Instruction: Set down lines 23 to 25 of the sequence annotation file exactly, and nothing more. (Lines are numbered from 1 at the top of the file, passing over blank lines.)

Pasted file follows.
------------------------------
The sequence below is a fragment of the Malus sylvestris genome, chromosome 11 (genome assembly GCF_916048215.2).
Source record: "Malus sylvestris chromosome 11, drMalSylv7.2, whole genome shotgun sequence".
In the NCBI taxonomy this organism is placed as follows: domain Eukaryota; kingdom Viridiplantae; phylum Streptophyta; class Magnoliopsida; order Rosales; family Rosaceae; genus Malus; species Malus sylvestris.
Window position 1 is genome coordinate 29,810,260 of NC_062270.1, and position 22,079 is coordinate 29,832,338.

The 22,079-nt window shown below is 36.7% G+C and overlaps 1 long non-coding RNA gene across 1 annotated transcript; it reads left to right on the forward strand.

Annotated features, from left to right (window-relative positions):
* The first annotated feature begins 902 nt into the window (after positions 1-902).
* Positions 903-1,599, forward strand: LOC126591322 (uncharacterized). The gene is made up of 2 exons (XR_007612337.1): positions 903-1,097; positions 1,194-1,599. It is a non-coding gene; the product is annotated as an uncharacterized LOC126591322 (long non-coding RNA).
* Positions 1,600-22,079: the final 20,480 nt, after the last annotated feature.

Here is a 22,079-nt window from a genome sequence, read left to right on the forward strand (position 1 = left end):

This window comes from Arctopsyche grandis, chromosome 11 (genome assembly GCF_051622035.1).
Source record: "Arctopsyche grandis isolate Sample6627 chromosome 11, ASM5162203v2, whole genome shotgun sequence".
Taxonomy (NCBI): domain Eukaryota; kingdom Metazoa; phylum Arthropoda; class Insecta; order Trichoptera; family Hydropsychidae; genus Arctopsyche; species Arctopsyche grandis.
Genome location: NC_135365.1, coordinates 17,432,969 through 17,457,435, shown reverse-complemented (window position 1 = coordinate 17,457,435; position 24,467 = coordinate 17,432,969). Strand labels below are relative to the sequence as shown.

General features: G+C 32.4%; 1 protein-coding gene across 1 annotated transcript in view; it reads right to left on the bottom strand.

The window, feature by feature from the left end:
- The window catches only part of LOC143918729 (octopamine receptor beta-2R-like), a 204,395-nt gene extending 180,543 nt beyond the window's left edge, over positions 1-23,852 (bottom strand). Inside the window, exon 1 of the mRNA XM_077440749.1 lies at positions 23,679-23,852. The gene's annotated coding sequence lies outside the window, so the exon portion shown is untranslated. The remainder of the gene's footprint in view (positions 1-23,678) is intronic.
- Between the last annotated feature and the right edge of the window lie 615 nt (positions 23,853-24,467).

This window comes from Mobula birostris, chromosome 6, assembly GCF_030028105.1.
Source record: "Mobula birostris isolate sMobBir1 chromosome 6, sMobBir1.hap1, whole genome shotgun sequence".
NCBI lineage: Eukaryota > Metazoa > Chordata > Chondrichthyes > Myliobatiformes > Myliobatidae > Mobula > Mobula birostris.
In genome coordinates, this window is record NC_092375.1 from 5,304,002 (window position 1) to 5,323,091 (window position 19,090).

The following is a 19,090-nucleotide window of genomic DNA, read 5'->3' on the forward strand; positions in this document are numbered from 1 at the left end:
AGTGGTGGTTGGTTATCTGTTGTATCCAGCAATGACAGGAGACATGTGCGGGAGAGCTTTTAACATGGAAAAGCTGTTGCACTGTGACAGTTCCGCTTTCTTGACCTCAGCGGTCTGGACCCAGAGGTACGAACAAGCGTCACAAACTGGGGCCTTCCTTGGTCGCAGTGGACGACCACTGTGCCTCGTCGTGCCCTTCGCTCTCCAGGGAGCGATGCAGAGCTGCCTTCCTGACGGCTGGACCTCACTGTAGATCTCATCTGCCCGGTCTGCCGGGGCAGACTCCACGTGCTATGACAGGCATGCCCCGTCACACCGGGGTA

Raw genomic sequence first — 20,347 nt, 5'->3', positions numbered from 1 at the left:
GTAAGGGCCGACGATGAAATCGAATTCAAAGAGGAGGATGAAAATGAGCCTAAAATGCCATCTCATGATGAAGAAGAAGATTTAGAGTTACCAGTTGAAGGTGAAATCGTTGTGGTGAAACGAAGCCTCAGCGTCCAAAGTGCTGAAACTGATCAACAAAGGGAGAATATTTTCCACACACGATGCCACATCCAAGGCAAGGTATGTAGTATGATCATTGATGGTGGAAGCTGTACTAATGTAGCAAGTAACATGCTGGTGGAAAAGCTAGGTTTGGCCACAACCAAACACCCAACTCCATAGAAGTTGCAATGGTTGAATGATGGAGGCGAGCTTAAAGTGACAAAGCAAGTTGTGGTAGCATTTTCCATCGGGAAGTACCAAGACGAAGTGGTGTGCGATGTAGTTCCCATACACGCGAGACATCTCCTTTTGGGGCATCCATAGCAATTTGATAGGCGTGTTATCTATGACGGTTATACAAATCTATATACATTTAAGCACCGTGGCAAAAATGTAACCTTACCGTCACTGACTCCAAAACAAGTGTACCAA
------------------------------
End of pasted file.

The following is a 19,090-nucleotide window of genomic DNA, read 5'->3' on the forward strand; positions in this document are numbered from 1 at the left end:
AGTGGTGGTTGGTTATCTGTTGTATCCAGCAATGACAGGAGACATGTGCGGGAGAGCTTTTAACATGGAAAAGCTGTTGCACTGTGACAGTTCCGCTTTCTTGACCTCAGCGGTCTGGACCCAGAGGTACGAACAAGCGTCACAAACTGGGGCCTTCCTTGGTCGCAGTGGACGACCACTGTGCCTCGTCGTGCCCTTCGCTCTCCAGGGAGCGATGCAGAGCTGCCTTCCTGACGGCTGGACCTCACTGTAGATCTCATCTGCCCGGTCTGCCGGGGCAGACTCCACGTGCTATGACAGGCATGCCCCGTCACACCGGGGTA

Raw genomic sequence first — 20,347 nt, 5'->3', positions numbered from 1 at the left: